A sensitive double antibody RIA has been developed for the 28,000 mol wt rat renal vitamin D-dependent calcium-binding protein. Using this assay, concentrations of calcium-binding protein (CaBP) as low as 30 ng can be measured. The assay is precise (intraassay variability, 5.0%) and reproductible (interassay variability, 8.2%). Measurements of renal CaBP by RIA showed a good correlation with measurements of CaBP by the chelex resin assay and by polyacrylamide gel analysis by densitometric tracing using a purified CaBP marker. The concentration of CaBP in the vitamin D-replete rat kidney is 7.3 +/- 1.0 (mean +/- SEM) micrograms/mg protein. In vitamin D-deficient rats the level of renal CaBP is 2.6 +/- 0.3 micrograms/mg protein. Tissue distribution of immunoreactive rat renal CaBP showed the highest concentration of CaBP in the rat cerebellum (38.3 +/- 5.1 micrograms/mg protein). Lower concentrations of immunoreactive CaBP were detected in several other rat tissues. No immunoreactive CaBP was detected in rat or human serum. In necropsy human kidney and cerebellum, high levels of immunoreactive CaBP were also detected (1.5 +/- 0.1 and 27.3 +/- 2.1 micrograms/mg protein, respectively). When extracts of rat kidney and brain and human cerebellum and kidney were assayed at several dilutions, immunodisplacement curves parallel to that of pure renal CaBP were observed, indicating immunochemical similarity. Fractionation of extracts of rat cerebellum, human kidney, and human cerebellum on Sephadex G-100 revealed immunoreactivity and calcium-binding activity in the 28,000 mol wt region similar to rat kidney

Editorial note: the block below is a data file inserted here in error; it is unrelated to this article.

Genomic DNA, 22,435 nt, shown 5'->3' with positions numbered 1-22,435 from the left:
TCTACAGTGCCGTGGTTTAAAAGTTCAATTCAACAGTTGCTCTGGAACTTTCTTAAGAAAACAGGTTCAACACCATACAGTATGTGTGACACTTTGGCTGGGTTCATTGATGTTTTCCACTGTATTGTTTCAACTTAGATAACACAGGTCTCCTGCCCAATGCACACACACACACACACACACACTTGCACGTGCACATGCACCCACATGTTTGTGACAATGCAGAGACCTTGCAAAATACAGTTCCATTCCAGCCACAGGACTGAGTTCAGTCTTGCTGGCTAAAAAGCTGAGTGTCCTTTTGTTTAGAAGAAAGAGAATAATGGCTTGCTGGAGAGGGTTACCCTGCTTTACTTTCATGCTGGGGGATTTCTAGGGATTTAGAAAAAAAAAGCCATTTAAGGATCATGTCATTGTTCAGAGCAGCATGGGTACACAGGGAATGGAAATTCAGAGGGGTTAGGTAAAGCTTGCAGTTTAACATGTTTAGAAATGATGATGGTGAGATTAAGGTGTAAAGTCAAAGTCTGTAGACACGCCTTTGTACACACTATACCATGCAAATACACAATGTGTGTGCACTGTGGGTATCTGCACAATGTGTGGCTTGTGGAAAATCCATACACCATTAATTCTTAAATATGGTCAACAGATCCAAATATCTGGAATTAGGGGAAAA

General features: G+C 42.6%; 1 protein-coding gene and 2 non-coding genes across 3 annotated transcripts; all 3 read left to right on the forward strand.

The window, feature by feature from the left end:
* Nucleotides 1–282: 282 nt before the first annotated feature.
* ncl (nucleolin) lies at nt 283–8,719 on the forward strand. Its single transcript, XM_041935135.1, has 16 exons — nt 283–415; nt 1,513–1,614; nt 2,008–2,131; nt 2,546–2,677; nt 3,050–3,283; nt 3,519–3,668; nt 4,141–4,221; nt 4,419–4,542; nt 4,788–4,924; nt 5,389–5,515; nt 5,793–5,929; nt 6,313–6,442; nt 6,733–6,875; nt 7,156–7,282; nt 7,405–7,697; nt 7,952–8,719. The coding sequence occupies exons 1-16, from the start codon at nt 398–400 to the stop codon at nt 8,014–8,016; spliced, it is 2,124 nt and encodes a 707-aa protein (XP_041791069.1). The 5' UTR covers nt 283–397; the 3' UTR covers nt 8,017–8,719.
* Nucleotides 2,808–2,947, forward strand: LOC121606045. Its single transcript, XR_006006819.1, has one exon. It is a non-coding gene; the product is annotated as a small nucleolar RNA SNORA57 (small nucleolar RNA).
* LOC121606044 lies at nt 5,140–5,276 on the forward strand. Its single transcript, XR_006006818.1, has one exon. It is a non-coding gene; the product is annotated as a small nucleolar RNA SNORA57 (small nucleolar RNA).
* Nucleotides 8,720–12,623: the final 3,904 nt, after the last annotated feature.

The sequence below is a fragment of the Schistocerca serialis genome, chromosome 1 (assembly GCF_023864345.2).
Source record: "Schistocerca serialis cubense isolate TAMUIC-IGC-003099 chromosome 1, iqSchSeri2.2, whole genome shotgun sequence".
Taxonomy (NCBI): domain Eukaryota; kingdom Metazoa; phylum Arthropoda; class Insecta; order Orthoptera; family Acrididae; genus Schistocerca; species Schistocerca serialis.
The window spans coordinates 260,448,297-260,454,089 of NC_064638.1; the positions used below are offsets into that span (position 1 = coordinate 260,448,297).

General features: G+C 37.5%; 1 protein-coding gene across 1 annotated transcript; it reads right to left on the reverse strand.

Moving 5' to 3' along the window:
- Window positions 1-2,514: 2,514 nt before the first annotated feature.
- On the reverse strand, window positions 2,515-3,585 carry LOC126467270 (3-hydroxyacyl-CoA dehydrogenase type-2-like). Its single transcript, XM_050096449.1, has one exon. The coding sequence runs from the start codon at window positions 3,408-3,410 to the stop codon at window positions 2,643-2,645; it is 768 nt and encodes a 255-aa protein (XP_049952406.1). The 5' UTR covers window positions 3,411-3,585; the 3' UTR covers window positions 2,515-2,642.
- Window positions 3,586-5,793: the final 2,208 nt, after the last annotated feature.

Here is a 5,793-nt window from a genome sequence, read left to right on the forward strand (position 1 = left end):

3. Simple explant culture of the embryonic chicken retina with long-term preservation of photoreceptors.

    Science.gov (United States)

    Thangaraj, Gopenath; Greif, Alexander; Layer, Paul G

    2011-10-01